How to help a single parent
Posted May 16
Updated May 17
I have mixed feelings when I admit that I've been a single parent for 16 years. My emotionally charged divorce left my state of being in a tailspin as I was trying to adjust to rearing two toddlers.
Over time, the new daily routines were established and life as a single parent became more tolerable with each passing day. There were so many occasions when I was depressed over the inability to prevent my divorce, yet, I am very proud and pleased by all the things I’ve accomplished throughout the years.
To remain single for as long as I have is a personal choice, but it has never been an easy one. My decision has afforded me the luxury of knowing I have given my children 100 percent of myself but it comes at a price. I've lived cautiously and frugally on my paycheck and child support. I learned to differentiate a “want” from a “need.” And naturally, I placed my children's needs before my own, frequently repairing my clothing so I could afford to buy my growing children school clothes, a pair of shoes or a winter coat.
I’ve clipped coupons and donated my plasma to buy groceries. And discovered the variety of meals that can be made using flour, eggs and milk. I am and will always be a fiercely independent person. It is not in my nature to ask for help so the best things that were ever done for me as a single parent were often done without asking.
Here are some suggestions on how to help a single parent.
The most important thing you can do for a single parent is listen to them without judgment and free of your opinion, except if asked. Unless you have walked in his or her shoes, it is difficult to fathom the emotions and struggles faced by a single parent.
Perform acts of kindness
There are many inexpensive ways to assist single parents, however, it may be tricky if pride gets in the way. Mow their lawn. Shovel their driveway. Watch their kids for a few hours. Give them a gift card for gas or groceries. Treat them with a pedicure or a movie night. I had an anonymous co-worker leave envelopes with cash and words of encouragement. It was almost as if that co-worker knew I was choosing between a gallon of gas or a gallon of milk that day.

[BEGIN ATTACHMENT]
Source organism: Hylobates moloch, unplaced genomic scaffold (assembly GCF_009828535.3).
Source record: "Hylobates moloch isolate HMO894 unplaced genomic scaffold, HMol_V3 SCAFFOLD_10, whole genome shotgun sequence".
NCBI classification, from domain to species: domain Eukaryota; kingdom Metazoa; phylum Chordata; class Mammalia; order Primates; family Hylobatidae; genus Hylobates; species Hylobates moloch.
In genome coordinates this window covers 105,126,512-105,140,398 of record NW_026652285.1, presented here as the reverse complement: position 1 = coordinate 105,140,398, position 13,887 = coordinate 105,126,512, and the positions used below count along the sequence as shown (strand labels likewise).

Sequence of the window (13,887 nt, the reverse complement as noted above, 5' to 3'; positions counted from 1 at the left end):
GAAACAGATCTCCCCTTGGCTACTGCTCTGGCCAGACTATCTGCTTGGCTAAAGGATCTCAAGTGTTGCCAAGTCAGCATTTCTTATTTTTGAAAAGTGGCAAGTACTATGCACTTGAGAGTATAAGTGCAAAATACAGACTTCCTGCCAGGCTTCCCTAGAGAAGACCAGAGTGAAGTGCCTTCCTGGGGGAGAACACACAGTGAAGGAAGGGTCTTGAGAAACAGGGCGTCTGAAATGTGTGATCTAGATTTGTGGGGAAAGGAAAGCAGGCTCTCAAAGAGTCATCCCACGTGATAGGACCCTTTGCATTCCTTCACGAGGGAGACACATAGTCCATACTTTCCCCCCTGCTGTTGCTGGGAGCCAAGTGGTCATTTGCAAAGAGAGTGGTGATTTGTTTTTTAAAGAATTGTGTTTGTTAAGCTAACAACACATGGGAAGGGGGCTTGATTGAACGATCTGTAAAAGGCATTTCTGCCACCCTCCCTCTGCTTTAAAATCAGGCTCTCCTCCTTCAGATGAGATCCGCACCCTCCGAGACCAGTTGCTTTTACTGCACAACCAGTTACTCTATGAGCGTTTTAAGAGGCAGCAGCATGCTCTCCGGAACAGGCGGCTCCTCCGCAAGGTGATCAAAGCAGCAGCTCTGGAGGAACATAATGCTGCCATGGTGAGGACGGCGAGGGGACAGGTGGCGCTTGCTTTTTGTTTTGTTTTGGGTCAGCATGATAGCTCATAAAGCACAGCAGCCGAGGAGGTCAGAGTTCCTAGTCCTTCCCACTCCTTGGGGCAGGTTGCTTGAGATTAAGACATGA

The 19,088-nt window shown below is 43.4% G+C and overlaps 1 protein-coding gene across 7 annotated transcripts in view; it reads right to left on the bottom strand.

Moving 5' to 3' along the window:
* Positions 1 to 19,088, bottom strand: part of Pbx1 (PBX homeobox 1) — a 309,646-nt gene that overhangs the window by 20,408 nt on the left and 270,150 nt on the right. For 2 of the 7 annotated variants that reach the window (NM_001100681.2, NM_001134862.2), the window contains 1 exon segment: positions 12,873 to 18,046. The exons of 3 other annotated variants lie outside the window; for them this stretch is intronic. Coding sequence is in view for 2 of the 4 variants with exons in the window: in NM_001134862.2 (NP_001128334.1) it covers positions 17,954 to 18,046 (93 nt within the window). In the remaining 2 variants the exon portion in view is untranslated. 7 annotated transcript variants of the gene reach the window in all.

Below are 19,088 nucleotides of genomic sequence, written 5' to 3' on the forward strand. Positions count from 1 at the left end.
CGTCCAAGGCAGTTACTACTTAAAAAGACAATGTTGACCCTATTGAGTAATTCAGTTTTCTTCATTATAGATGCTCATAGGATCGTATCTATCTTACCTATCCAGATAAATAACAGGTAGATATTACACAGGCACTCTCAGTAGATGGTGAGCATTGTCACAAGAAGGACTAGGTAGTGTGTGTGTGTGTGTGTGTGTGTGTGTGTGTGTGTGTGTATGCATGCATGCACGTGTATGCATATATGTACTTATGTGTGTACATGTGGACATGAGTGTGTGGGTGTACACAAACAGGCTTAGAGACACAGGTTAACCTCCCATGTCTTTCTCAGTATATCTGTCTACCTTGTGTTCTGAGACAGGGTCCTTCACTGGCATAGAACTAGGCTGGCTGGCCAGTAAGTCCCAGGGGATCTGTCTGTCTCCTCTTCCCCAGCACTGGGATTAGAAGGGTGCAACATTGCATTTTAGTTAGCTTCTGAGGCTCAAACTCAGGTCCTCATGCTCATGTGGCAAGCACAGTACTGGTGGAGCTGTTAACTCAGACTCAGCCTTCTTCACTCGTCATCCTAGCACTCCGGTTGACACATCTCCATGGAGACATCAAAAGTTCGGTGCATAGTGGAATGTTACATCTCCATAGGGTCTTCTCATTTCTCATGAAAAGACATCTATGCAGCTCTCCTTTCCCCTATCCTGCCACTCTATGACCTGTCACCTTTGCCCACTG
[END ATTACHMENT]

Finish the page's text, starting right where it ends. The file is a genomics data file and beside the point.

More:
Inspire & encourage
Being a single parent is an emotional roller coaster ride. Sometimes, a mom or dad needs to hear he or she is doing a great job despite the situation.
As a person on the outside looking in, don’t be too quick to judge a situation. For some single parents, this is not a choice. Not knowing my situation, many people have judged me simply because I was divorced or expressed disappointment that I have placed my children in daycare. Yeah, sometimes my kids ran around like hooligans. Most days, I was crying at my desk. Rather than gossip with neighbors or co-workers, ask yourself, “What can I do to be of service to them?”
Don’t recommend marriage
It is unfortunate, but some see marriage as a solution to the challenges of single parenting. I was ill-advised by someone years ago to seek a new husband as being a single parent is “too hard.” Honestly, I want to get married again for the right reason: Because I'm deeply and madly in love with the guy not because I need him to take care of me and my children.
My best friend understood my sense of pride and independence more than anyone in the world. More times than not, I had lacked the budget to go to a movie, attend a concert or hang out with friends at the restaurant. Often, I would come up with an excuse as to why I could not attend. She had a way of convincing me that she owed me or it was her turn to pay the restaurant check. But I knew better. Rather than make a fuss, I graciously accepted her acts of kindness and friendship. It was her unspoken way of telling me she loves me and how much she values our friendship.
Abby Patonai is a Utah native and divorced mother of two teenagers. Contact her at firstname.lastname@example.org.